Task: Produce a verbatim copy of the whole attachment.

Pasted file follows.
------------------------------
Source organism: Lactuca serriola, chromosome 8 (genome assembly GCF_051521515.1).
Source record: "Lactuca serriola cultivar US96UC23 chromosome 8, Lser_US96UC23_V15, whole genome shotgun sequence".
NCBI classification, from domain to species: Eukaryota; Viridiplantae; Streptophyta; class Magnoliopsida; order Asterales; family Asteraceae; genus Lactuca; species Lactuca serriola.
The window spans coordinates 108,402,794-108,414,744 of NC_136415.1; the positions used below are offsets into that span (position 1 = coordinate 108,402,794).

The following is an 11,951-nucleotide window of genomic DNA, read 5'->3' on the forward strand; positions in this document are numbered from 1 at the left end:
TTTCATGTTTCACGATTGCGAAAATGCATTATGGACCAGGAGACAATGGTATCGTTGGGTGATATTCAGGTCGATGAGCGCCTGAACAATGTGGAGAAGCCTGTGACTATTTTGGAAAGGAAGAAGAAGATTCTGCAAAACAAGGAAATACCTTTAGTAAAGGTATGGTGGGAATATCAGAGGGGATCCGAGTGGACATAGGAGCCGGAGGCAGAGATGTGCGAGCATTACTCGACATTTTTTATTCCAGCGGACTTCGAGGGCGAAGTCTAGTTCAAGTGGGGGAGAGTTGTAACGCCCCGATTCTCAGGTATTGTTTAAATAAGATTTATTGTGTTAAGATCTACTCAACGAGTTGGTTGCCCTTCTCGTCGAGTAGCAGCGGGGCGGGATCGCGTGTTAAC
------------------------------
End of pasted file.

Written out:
Source organism: Lactuca serriola, chromosome 8 (genome assembly GCF_051521515.1).
Source record: "Lactuca serriola cultivar US96UC23 chromosome 8, Lser_US96UC23_V15, whole genome shotgun sequence".
NCBI classification, from domain to species: Eukaryota; Viridiplantae; Streptophyta; class Magnoliopsida; order Asterales; family Asteraceae; genus Lactuca; species Lactuca serriola.
The window spans coordinates 108,402,794-108,414,744 of NC_136415.1; the positions used below are offsets into that span (position 1 = coordinate 108,402,794).

The following is an 11,951-nucleotide window of genomic DNA, read 5'->3' on the forward strand; positions in this document are numbered from 1 at the left end:
TTTCATGTTTCACGATTGCGAAAATGCATTATGGACCAGGAGACAATGGTATCGTTGGGTGATATTCAGGTCGATGAGCGCCTGAACAATGTGGAGAAGCCTGTGACTATTTTGGAAAGGAAGAAGAAGATTCTGCAAAACAAGGAAATACCTTTAGTAAAGGTATGGTGGGAATATCAGAGGGGATCCGAGTGGACATAGGAGCCGGAGGCAGAGATGTGCGAGCATTACTCGACATTTTTTATTCCAGCGGACTTCGAGGGCGAAGTCTAGTTCAAGTGGGGGAGAGTTGTAACGCCCCGATTCTCAGGTATTGTTTAAATAAGATTTATTGTGTTAAGATCTACTCAACGAGTTGGTTGCCCTTCTCGTCGAGTAGCAGCGGGGCGGGATCGCGTGTTAAC